Alberta is in for a challenging economic year, according to the latest forecast from ATB Financial, but the institution says the province will likely avoid another recession.
The economic outlook anticipates GDP growth of 0.7 per cent this year and 1.6 per cent in 2020. Unemployment is forecast to tick up slightly from 6.6 per cent to 6.9 per cent this year and remain fairly consistent into 2021.
“Despite all the headwinds hampering Alberta’s economic progress, it looks like we will avoid slipping back into recession. With that said, we’ve cut our growth forecast in half from where it was in March,” said ATB’s chief economist Todd Hirsch in a news release.
“With real GDP growth of just 0.7 per cent, it is going to feel slow in our province.”
Continuing challenges in the oilpatch are a big factor in the sluggish outlook, with improved prices tempered by transportation constraints, low natural gas prices and a lack of new investment.
“From an economic perspective, that’s really what we need is some assurance that we can expand oil production and that it will have a pipeline to go into,” said Rob Roach, director of insight on ATB Financial’s economics and research team.
“So that’s the big piece and the one thing we look at a lot is the capital spending in the oil and gas sector and that’s been down. And that’s what we think will be down even more in 2019 until we get that bottleneck solved, and then everything kind of ripples out from there.”
Housing starts are also expected to drop in the province in 2019, falling 13 per cent after a drop of 11.4 per cent in 2018. Non-residential capital expenditures on construction are forecast to shrink by 0.9 per cent.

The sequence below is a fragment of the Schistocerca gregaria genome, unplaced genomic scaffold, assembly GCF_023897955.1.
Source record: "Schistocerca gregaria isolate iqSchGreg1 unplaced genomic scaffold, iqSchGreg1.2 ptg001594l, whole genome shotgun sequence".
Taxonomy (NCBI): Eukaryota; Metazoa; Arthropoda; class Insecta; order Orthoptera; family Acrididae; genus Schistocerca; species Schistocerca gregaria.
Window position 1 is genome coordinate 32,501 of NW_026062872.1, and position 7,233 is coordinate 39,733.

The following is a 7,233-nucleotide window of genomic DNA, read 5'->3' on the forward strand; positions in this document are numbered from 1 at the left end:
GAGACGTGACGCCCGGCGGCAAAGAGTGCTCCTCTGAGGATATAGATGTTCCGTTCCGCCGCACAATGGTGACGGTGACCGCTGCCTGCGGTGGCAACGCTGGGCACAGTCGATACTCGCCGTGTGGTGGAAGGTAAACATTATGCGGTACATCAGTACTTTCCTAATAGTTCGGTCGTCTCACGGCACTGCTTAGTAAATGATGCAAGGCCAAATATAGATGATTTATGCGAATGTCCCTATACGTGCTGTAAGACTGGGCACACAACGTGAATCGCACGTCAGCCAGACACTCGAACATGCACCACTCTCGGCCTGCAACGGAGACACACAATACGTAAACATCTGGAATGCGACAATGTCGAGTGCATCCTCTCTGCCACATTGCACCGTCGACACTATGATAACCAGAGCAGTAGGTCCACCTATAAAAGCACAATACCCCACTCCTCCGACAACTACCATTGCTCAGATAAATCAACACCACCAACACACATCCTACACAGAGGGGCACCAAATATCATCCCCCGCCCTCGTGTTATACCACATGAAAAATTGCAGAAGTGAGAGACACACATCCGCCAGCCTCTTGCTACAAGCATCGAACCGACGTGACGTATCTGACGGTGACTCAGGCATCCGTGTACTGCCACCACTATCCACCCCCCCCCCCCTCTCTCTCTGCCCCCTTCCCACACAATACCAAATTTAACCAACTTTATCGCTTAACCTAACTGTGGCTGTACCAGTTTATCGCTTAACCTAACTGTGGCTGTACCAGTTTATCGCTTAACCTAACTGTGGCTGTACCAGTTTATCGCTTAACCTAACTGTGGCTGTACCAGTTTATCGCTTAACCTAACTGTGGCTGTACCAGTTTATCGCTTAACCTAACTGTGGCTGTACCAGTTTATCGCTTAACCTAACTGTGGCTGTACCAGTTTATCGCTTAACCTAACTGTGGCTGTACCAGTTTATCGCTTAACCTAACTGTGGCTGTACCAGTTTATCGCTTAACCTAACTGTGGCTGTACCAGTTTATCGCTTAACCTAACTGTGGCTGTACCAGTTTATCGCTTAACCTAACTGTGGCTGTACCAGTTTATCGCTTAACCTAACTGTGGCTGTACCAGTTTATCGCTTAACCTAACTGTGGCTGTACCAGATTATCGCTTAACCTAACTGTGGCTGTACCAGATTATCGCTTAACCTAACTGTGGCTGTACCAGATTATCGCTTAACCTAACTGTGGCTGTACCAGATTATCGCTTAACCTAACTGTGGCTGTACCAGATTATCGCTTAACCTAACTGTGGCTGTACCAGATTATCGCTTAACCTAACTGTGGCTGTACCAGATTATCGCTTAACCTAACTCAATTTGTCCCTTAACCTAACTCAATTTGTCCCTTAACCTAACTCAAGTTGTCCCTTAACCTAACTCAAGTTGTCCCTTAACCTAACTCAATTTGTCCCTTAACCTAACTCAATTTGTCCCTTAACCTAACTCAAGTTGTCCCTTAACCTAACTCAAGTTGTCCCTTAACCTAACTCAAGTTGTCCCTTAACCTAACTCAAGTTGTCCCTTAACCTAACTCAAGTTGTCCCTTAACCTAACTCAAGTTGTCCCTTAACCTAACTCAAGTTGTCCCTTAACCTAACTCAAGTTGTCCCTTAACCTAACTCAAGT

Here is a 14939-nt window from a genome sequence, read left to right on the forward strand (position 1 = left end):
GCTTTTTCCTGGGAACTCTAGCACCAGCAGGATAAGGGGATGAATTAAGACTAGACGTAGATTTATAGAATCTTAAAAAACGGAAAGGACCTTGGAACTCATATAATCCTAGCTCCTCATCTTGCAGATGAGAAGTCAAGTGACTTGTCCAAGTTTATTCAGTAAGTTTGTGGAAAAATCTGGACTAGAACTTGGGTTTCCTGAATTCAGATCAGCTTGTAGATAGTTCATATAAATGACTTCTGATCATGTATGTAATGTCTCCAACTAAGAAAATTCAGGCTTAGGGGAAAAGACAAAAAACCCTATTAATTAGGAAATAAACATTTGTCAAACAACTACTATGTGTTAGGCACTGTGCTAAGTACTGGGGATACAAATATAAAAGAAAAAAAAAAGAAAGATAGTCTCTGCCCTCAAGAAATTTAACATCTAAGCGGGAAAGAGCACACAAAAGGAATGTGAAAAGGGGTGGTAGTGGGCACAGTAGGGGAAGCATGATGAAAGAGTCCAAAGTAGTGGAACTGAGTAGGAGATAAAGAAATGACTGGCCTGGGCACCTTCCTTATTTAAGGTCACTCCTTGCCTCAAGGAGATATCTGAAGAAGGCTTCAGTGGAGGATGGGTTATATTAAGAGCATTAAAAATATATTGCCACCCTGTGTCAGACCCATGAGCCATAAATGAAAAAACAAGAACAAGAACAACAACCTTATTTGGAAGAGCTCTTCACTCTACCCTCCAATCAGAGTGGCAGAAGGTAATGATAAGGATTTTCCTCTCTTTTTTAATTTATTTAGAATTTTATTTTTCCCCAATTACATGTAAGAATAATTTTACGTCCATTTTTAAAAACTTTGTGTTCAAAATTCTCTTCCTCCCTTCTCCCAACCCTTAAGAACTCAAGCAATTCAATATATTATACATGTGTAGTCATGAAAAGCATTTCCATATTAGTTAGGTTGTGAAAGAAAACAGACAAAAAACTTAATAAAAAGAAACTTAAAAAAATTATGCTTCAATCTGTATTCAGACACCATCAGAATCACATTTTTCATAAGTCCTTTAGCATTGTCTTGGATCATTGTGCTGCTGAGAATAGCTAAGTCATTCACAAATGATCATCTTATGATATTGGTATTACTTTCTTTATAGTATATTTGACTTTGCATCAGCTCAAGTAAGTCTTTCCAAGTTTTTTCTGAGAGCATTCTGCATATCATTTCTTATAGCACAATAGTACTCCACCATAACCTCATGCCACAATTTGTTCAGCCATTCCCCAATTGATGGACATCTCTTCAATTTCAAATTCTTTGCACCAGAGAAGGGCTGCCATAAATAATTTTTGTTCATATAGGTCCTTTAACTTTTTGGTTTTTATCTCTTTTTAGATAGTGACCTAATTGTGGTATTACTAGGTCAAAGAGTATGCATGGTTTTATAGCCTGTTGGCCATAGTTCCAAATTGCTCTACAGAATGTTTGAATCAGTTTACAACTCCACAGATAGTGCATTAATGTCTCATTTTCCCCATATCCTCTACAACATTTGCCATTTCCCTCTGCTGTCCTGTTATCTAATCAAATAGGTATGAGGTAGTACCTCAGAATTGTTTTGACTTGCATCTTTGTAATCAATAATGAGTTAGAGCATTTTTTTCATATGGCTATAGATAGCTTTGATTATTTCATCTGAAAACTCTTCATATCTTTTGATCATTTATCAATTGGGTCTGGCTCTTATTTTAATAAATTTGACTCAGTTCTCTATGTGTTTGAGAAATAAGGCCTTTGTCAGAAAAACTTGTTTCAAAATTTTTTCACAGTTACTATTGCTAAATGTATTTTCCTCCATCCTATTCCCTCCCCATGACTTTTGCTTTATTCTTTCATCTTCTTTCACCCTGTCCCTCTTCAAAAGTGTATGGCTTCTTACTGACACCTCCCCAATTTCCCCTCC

There is some positive news in the manufacturing sector, according to ATB, with sales up at the beginning of the year and the expectation of stronger performance across all sub-sectors in 2019.
Agriculture and agrifood also show encouraging signs.
The other area of growth is population, with natural increases and international immigration contributing to the rise of 1.9 per cent in 2019 and 1.3 per cent in 2020.
Of course, all of this is dependent on a global system over which the province has little control — Brexit and the China-U.S. trade war among them.
“The global oversupply of crude oil caused the price to collapse in late 2014 and sent Alberta spiralling down into the worst recession in 30 years,” said Hirsch in the release.
“At the moment, domestic challenges to new pipeline development are hindering Alberta’s economy. Hopefully, a major global slowdown will be avoided and not add to the barriers we face.”
The national perspective
On the federal front, the Bank of Canada said on Thursday there are vulnerabilities to the Canadian financial system, including the rising risk of a “severe nationwide recession leading to a rise in financial stress.”
Other areas of concern include climate change, imbalances in housing markets as well as household and corporate debt. Alberta and Saskatchewan have the highest rate of people falling behind on debt payments.
But the bank’s governor isn’t sounding the alarm just yet.
“Global uncertainty is rising, and risks to financial stability have edged up in the past year,” said Stephen Poloz in a news release.
“Still, confidence in the resilience of Canada’s financial system remains high, and we are seeing improvements in some of the key vulnerabilities we’ve been worried about for many years.”